Modern Art

Modern Art is the term describing artistic output between 1860 and 1970. It is a time of wide-scale and far-reaching changes in the Western society. Modern industrial societies, sciences and technologies developed and with them the cities grew rapidly and the relations between people changed. And then came the horrors of the world wars and the rise of two hostile blocks. It all led to what we call today Modernism.

Modernism rejects the ideologies of realism and the lingering certainty of Enlightenment as well as the idea of an omnipotent creator. Modernist acknowledge the past by using the work in new shapes to fit it into the new realities. Modernism is all about “Make it new!”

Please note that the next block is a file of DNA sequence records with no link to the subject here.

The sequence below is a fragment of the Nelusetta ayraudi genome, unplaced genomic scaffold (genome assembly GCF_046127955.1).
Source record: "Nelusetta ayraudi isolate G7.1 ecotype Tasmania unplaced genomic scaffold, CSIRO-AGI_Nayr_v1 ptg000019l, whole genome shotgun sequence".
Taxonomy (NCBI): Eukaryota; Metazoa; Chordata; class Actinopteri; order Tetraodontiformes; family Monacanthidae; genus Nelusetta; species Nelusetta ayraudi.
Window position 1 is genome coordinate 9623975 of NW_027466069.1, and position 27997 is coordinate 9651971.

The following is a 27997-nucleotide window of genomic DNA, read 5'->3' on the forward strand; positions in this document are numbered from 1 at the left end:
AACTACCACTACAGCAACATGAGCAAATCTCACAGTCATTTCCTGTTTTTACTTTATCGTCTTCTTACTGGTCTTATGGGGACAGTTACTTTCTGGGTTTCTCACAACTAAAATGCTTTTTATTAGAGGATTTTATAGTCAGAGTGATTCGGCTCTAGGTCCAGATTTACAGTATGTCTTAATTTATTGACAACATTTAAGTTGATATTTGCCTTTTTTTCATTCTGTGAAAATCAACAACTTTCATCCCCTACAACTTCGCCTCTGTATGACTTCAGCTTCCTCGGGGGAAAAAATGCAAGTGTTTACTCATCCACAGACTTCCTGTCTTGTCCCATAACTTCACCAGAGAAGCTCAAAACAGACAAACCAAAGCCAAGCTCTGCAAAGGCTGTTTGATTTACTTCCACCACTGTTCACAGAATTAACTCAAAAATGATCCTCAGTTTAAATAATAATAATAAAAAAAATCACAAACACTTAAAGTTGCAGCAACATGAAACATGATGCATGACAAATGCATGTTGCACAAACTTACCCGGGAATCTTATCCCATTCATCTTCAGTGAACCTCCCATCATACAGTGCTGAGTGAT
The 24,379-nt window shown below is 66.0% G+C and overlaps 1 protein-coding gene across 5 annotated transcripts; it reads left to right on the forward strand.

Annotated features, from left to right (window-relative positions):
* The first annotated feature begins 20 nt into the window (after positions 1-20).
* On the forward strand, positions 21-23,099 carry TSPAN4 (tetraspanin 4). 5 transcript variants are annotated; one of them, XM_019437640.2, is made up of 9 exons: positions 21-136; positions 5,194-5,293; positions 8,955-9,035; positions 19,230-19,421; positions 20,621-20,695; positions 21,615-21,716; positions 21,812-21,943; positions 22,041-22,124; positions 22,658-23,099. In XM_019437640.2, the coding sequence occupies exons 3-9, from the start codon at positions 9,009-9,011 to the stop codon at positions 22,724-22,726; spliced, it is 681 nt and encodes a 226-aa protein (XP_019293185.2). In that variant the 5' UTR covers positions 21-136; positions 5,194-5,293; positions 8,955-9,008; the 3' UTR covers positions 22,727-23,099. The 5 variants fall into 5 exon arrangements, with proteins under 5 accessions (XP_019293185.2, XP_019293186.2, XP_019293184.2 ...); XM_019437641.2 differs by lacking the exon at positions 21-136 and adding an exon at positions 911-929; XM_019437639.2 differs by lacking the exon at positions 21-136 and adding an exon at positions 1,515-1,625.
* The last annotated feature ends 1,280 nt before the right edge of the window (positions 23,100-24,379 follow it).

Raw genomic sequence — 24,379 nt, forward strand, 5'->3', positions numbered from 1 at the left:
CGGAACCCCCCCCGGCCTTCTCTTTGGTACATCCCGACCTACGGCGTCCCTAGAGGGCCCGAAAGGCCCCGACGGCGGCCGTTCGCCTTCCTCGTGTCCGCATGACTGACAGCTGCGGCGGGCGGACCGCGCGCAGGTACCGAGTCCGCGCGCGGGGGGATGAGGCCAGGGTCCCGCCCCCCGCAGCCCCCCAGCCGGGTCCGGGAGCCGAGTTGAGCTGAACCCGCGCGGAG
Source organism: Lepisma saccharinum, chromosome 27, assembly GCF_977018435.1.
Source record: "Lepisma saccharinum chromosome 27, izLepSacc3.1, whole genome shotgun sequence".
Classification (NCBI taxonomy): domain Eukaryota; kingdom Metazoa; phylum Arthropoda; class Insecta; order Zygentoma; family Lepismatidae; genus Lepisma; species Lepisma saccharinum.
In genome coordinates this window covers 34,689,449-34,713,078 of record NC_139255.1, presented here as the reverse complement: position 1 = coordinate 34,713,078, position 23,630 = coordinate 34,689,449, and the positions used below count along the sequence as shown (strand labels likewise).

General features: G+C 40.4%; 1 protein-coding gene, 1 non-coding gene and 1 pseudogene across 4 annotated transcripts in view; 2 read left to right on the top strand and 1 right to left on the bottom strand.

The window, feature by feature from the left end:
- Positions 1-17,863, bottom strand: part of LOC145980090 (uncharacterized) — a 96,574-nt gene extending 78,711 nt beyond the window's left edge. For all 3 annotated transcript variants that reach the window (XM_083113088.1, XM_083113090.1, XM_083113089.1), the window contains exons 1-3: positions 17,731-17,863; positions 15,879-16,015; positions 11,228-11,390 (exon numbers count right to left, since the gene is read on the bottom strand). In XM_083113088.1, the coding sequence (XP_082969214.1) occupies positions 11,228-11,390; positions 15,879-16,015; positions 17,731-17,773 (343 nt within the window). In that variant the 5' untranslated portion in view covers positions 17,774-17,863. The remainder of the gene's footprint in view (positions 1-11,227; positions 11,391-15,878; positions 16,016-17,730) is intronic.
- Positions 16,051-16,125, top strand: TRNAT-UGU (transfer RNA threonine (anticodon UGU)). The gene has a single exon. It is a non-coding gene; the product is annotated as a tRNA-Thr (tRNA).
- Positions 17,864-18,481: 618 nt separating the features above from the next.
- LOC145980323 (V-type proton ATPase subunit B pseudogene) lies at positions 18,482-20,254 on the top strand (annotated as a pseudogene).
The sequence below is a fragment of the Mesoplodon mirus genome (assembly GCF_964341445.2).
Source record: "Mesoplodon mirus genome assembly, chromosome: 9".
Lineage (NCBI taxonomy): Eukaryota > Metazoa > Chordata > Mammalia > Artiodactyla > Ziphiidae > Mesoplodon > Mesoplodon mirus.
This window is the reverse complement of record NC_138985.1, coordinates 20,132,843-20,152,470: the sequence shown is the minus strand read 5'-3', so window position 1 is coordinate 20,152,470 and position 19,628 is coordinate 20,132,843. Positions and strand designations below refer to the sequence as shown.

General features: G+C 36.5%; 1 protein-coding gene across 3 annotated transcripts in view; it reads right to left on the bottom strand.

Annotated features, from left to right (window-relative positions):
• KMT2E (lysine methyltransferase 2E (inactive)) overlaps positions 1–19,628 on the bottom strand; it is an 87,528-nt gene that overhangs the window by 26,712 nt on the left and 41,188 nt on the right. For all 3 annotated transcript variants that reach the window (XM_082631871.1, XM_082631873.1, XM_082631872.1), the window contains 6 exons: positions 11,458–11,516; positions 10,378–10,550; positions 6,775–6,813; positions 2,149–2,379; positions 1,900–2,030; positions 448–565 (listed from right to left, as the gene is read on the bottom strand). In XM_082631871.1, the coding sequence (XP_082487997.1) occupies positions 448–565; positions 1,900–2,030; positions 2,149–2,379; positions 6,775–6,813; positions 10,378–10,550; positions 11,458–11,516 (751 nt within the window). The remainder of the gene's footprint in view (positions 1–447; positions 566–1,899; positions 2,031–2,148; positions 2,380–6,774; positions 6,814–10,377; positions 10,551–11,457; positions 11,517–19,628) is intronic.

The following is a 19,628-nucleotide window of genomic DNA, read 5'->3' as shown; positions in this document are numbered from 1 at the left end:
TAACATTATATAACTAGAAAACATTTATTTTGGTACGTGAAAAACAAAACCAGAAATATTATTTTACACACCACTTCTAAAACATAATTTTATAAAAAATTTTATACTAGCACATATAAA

This means for the art that the traditions of the past are thrown aside and artist experiment. They want to discover new ways of seeing and fresh ideas about the nature of materials and the function of art. Things become abstract and with the spirit of the time anarchic and individual.

Hence, modern art doesn’t know one style. There is no limit to experiment or individuality and everything is allowed. As Duchamp said, art is what the artist calls art and if it is just a randomly found object freed of its function. Modern art is characterized by having no character, not one at least.

Notable artists: from van Gogh, Seurat, Gauguin, Cezanne, Toulouse-Lautrec, Matisse, Picasso, Chagall, Braque to Warhol, Lichtenstein, Johns, Rauschenberg, Christo etc. pp

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